This would be the last day of walking the intended route. Though I was determined to continue to the coast at Cape Finisterre. In Lectoure so many days ago I had laid my rucksack against a wall outside a supermarket. The scallop of Saint James on the rucksack had broken into three pieces. I had decided at that point that it was necessary to continue an additional three days to Finisterre to get another scallop shell. So even in Santiago de Compostela my walk would not be finished. Leaving Pedrouzo, the Way entered a deep thick woodland of eucalyptus and native trees. The Way climbed slowly through the thick wood with its magnificent tall trees. The eucalyptus had been planted many years ago in order to create a commercial forest. It looked as though they were not farmed any more. They had blended in with the surroundings.
Near the top of the climb you could hear and see the jet planes taking off from Santiago airport. It had been some time since I had seen a plane and it was a re-introduction to the modern world. Distant and yet capable of much distance. So different from the pace of walking. Would I fit into the modern world again?
Many pilgrims were happy as they walked. After all it was now only a few kilometres to Santiago de Compostela. For many it had been days if not weeks or even months of walking and the prospect of arriving was real and palpable. Everyone was in a good mood as the budget airlines whisked the former pilgrims back to their real world. In Santiago I would have to book my own flight back to the ‘real’ world.
In Lavacolla there was an ancient washing place for pilgrims. Back to the past. By a river there was an area of paved and slabbed rock. In medieval times it was where pilgrims would have their final wash before arriving at the city. They would wash off all the dirt and grime from their pilgrimage. I knelt by the stream and followed the tradition of the past and washed myself as best I could. I, like thousands before me over the years, would arrive clean and refreshed at the Cathedral City.
Not long after the small village of San Marcos appeared. There at the top of the village was a large monument, the Monte del Gozo. I ran into Roy and Matt again as I sat under a tree sheltering from the sun. With the view of Santiago de Compostela below me I could hardly imagine that I was there after so long on the Camino. I had feelings of complete tranquility at achieving what I set out to achieve. Groups of walkers and school groups were milling around the monument in preparation for their final few kilometres to the city. The view was magnificent looking down into the valley with the spires of the Cathedral soaring upwards in the afternoon sun.
I felt light on my feet when I left Monte del Gozo. I was in a different world, everything was bright and light. Soon an intense feeling of tiredness overcame me. The feet were heavy, and the walking was laboured. As I approached the centre of Santiago de Compostela, I reflected on the final five kilometres as being the most difficult of the whole Camino. The weight of something large lay upon me, I was thirsty and staggering a little when I arrived in Santiago. I could not explain the feeling any more clearly. It was immense and intense. It was the goal being realised after two months of walking.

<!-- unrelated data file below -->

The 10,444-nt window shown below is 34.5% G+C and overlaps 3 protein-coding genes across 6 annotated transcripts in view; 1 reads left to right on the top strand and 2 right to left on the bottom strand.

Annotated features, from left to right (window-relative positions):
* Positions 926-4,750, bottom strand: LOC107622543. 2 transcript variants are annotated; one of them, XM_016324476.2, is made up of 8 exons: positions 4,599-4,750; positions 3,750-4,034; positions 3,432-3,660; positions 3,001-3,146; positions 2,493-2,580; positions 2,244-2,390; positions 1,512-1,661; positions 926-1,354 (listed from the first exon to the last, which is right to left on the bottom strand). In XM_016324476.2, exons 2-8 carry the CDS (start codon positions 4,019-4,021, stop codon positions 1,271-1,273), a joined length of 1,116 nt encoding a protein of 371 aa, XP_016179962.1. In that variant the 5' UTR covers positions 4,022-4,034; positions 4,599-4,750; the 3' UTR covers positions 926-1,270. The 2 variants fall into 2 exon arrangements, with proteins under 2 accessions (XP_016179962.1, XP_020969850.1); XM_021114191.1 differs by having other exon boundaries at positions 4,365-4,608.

In town the feeling did not fade. It is a wonderful city. I met Deirdré again on entering the town and offered to pay back the €20 I had borrowed in O Cebreiro. She just said ‘later’. There were others from the Way. Rory and Matt were there as well as Daniel and Ricardo. I met up too with Eva and Hector, and Tunde and had a traditional meal of scallop with them at a great little restaurant. There was a pilgrim mass, as there is every day at the Cathedral at 7pm. I was so tired I could not go instead I found the Pilgrim Office and presented my Credential. The office was busy, musty and dark with old mahogany wall panels. There were quite a few questions asked and some deep scrutiny of my Credential. Where did I commence the walk? Did you stay in albergues and attend a mass? Are your reasons for the pilgrimage religious or for other reasons? Did you walk the whole way or did you take a bus at any point? Having passed the questioning, I finally obtained the Compostela. A protective cardboard tube (normally costing €1) was supplied for free as I had walked so far! That simple gesture seemed so significant!
I met Rory and Matt again and we walked around looking for somewhere to stay. The pilgrim accommodation was in the sports centre some distance from the town centre and we did not want to venture that far. Finally Rory and Matt decided on a place and I returned to a small house that we had seen earlier. The landlady had been very welcoming and I was happy to stay there. Rory and Matt had been looking for somewhere a bit cheaper. I booked in for the night, and was happy that I would have my own single room after so many weeks of large snoring dormitories.
Wandering round town, I watched the World Cup final and was amazed and happy for Spain at the outcome. One lady in a photograph was equally amazed when they scored the winning goal!
Later that night I basked in the warm feeling that overcame me as a result of finishing the Camino. I had never felt so happy and contented when I went to bed. Still, I thought about the three day walk to Cape Finisterre! There was always another goal in life.